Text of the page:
Maths at Manor

At Manor Primary School we consider mathematics as far more than simply a core curriculum topic; it is central to helping children become happy, articulate, reflective and confident individuals.
Developing numerical fluency prepares children to access a world surrounded by number and problem solving. It equips young people with key skills such as calculating, estimating, observing and predicting, which will be used extensively throughout their lives.

We have adopted the Singapore Mastery Approach to the teaching of mathematics, which aims to develop a deep, long-term and adaptable understanding of Maths through an inclusive approach where all children achieve.  We spend significant time on each topic to deepen understanding and allow children to master concepts.

At Manor we believe that our teaching of mathematics:

  • promotes enjoyment of learning through practical activity, exploration and discussion;
  • develops confidence and competence with numbers and the number system;
  • develops the ability to solve problems through decision-making and reasoning in a range of contexts;
  • helps children understand the importance of mathematics in everyday life.

All children are given opportunities to:

  • develop a sense of the size of a number and where it fits into the number system (place value);
  • become fluent in number facts such as number bonds, multiplication tables, doubles and halves;
  • solve simple problems mentally, using jottings personal to them and the bar model to visualise the problem;
  • use mathematical vocabulary to support their explanations;
  • calculate accurately and efficiently, both mentally and with pencil and paper, drawing on a range of calculation strategies and judging whether their answers are reasonable;
  • explore the features of shape and space, and develop measuring skills in a range of contexts;
  • explain and make predictions using graphs, diagrams, charts and tables.

At Manor, Maths is taught daily following the Maths – No Problem! Primary Programme.  The Maths learning journey is organised into chapters.  We start each chapter of learning with a ‘cold task’ to evaluate prior learning and assess the children’s starting point.  After a series of lessons developing their skills and understanding through the solving of problems in real life contexts, the children complete a ‘hot task’.

This provides the children the opportunity to apply what they’ve learnt and enables the teachers to assess the children’s understanding and their ability to apply their learning independently.

Lesson Approach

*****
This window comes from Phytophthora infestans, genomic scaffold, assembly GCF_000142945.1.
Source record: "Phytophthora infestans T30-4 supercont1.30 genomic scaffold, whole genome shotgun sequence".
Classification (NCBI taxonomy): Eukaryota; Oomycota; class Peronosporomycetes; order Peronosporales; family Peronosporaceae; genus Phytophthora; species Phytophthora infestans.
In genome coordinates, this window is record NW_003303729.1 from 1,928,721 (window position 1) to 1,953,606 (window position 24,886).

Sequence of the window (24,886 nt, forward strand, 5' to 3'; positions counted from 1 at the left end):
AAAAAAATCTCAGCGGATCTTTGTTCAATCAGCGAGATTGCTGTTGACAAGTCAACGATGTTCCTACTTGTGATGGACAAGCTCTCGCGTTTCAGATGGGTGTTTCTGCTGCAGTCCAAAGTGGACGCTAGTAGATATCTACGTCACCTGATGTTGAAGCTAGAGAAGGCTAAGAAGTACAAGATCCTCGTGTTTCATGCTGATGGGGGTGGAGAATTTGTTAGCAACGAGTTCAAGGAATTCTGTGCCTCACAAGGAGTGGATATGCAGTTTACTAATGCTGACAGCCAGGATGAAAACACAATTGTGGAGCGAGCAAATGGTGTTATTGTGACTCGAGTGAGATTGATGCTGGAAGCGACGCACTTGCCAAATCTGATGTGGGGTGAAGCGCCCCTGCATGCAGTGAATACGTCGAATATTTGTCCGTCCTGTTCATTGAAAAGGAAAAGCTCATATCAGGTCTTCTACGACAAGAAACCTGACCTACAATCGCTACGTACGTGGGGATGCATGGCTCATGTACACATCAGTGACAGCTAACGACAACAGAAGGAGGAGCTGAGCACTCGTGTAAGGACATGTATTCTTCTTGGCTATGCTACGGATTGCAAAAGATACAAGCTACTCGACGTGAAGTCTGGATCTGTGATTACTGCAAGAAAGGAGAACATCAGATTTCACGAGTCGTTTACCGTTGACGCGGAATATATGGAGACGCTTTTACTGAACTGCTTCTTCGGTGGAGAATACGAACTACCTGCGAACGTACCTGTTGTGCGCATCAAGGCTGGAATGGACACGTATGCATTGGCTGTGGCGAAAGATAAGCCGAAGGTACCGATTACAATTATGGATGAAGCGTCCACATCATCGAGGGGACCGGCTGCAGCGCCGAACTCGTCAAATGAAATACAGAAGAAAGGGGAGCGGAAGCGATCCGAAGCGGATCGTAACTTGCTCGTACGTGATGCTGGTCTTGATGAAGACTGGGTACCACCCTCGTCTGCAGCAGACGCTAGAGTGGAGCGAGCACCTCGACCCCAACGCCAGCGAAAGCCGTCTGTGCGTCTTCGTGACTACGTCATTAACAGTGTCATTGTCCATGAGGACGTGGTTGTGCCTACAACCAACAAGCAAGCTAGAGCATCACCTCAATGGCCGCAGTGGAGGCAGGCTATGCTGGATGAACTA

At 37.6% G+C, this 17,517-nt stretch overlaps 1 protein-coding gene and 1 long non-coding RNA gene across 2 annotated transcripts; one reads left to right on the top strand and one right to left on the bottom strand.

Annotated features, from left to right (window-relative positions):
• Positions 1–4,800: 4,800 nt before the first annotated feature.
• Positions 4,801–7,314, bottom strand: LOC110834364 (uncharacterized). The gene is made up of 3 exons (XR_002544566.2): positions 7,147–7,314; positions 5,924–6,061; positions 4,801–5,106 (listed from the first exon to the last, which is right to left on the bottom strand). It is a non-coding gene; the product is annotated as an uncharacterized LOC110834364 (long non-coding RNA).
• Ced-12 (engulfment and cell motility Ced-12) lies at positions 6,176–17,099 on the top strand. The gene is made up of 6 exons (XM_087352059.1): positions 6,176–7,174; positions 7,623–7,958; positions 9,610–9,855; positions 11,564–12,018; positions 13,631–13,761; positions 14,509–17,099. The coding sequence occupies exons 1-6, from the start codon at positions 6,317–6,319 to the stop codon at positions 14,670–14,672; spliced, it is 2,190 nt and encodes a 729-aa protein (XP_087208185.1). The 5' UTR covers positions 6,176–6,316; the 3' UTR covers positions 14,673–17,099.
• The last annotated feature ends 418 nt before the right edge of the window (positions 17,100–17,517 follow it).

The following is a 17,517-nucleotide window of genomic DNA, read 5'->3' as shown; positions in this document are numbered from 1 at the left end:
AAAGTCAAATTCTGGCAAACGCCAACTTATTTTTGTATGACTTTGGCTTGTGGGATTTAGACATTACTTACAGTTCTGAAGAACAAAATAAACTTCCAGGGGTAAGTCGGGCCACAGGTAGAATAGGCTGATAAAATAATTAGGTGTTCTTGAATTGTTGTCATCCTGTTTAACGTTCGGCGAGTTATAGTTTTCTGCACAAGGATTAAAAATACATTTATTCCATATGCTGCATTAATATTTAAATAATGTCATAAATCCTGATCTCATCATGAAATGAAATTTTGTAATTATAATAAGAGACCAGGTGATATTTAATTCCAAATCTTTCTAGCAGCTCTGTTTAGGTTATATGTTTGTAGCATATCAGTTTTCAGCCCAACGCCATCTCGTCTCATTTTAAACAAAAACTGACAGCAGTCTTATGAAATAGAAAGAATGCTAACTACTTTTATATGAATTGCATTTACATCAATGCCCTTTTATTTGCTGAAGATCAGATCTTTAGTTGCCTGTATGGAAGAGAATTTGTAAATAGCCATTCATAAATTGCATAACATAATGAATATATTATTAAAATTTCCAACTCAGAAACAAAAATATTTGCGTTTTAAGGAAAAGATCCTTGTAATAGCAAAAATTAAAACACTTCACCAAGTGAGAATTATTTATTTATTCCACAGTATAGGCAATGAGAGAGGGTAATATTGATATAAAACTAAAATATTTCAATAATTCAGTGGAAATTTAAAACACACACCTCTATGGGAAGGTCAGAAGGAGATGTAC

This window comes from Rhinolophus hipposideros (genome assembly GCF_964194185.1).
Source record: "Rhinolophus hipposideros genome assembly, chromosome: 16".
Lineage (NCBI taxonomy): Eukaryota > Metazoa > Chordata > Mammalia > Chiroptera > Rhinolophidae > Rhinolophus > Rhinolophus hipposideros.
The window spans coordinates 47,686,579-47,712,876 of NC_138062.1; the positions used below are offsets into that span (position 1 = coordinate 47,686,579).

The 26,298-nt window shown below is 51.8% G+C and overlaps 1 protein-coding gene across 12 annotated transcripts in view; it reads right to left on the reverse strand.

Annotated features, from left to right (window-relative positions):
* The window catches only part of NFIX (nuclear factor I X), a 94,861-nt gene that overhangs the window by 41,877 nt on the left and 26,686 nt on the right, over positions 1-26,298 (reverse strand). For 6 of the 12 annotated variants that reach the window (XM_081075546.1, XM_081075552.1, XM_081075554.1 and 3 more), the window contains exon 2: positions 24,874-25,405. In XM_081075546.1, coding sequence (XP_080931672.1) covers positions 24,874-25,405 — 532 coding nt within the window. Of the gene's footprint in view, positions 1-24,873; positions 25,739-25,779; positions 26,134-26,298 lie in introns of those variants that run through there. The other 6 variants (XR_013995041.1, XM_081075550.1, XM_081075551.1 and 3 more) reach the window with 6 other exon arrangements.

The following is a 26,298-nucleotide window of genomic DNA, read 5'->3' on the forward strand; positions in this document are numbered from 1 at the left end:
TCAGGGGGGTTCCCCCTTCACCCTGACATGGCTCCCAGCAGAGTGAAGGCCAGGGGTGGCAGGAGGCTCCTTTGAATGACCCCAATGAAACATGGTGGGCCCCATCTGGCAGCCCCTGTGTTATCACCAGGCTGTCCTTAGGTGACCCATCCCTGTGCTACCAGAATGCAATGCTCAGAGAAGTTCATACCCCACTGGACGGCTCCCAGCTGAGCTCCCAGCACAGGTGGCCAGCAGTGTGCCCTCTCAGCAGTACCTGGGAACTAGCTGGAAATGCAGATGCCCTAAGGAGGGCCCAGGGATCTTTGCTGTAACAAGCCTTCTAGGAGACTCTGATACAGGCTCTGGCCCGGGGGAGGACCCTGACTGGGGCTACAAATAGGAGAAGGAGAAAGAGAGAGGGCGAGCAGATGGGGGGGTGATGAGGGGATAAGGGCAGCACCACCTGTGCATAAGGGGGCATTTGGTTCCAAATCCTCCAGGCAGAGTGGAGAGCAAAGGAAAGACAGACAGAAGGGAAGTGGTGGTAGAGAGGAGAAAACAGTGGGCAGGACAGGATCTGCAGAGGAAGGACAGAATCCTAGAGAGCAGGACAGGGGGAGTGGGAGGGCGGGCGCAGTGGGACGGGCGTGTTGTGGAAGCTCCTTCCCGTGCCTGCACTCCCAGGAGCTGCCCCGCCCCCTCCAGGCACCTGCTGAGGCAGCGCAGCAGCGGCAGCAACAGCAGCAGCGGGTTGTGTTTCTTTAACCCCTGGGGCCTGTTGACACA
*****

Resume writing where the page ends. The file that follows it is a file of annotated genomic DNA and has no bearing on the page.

Each Maths lesson starts with an anchor task: a real-life problem for the children to solve.  The children have the opportunity to explore, explain, record and apply their mathematical learning and thinking in every lesson. We follow the C-P-A approach, which encourages children to move from concrete representations (objects/cubes/counters etc.); to pictorial representations (drawings, bar models, diagrams etc.); before moving to an abstract representation such as a written calculation.  Collaborative learning, talking and questioning play a vital role in every Maths lesson.
In line with our Singapore Mastery Approach, each child has a Maths Journal and a Maths Workbook.  The journal is a record of their learning journey showing the development of their mathematical knowledge, skills and understanding and whenever possible should demonstrate their thought process.  The Workbook, is where they practice and apply their mathematical skills.


In order to further develop the children’s sense of number we have weekly Arithmetic lessons, where the children have the opportunity to develop confidence and fluency with numbers and the four operations, improving their recall of number facts and their concept of place value.
Children are also encouraged to practice these skills at home.


Yearly Overviews for Mathematics

We teach Maths using the Maths No Problem scheme, an approach to teaching maths developed in Singapore. Problem solving, fluency and relational understanding are at the heart of the scheme. It uses the Concrete Pictorial Abstract (CPA) approach and allows pupils to spend enough time to fully explore a topic, reinforcing it with practice, before moving onto the next one. All ideas are built on previous knowledge and pupils have ample opportunity to develop relationships between topics.

Lessons typically are broken into four parts:

  1. Anchor Task – the entire class spends time on a question guided by the teacher. The children are encouraged during this time to think of as many ways as possible to solve the question as possible.
  2. New Learning – the teacher introduces and explains the new learning for the lesson.
  3. Guided Practice – children practice new learning in groups, pairs or individually guided by the teacher.
  4. Independent Practice – practice on your own. Once children have mastered the concept they use their reasoning and problem-solving skills to develop their depth of learning.

Key points:

  • A highly effective approach to teaching maths based on research and evidence
  • Builds students’ mathematical fluency without the need for rote learning
  • Introduces new concepts using the Concrete Pictorial Abstract (CPA) approach
  • Pupils learn to think mathematically as opposed to reciting formulas they don’t understand
  • Teaches mental strategies to solve problems such as drawing a bar model

We also use J2E Blast and Education City as a tool to help pupils develop fluency in number bonds multiplication tables as well as using Mathletics in Years 1-6.

Have a look at the programmes of study for each year group by clicking on the image:

Year 1 Mathematics Year 2 Mathematics Year 3 Mathematics Year 4 Mathematics Year 5 Mathematics Year 6 Mathematics